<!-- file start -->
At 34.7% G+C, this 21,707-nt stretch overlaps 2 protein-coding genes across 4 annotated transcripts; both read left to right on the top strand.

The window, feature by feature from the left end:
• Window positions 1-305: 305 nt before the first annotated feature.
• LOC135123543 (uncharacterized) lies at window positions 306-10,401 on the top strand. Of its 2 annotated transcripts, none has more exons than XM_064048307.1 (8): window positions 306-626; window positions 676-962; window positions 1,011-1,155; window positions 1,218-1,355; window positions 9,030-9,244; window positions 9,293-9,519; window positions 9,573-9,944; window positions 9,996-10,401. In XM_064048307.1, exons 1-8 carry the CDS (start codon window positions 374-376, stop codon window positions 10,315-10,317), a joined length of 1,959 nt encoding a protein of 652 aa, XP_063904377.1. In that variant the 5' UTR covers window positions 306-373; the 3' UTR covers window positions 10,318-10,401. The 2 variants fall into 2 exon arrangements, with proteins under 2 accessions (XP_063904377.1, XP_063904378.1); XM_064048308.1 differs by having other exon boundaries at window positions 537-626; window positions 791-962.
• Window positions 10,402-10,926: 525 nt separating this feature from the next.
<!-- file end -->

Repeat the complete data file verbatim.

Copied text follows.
At 34.7% G+C, this 21,707-nt stretch overlaps 2 protein-coding genes across 4 annotated transcripts; both read left to right on the top strand.

The window, feature by feature from the left end:
• Window positions 1-305: 305 nt before the first annotated feature.
• LOC135123543 (uncharacterized) lies at window positions 306-10,401 on the top strand. Of its 2 annotated transcripts, none has more exons than XM_064048307.1 (8): window positions 306-626; window positions 676-962; window positions 1,011-1,155; window positions 1,218-1,355; window positions 9,030-9,244; window positions 9,293-9,519; window positions 9,573-9,944; window positions 9,996-10,401. In XM_064048307.1, exons 1-8 carry the CDS (start codon window positions 374-376, stop codon window positions 10,315-10,317), a joined length of 1,959 nt encoding a protein of 652 aa, XP_063904377.1. In that variant the 5' UTR covers window positions 306-373; the 3' UTR covers window positions 10,318-10,401. The 2 variants fall into 2 exon arrangements, with proteins under 2 accessions (XP_063904377.1, XP_063904378.1); XM_064048308.1 differs by having other exon boundaries at window positions 537-626; window positions 791-962.
• Window positions 10,402-10,926: 525 nt separating this feature from the next.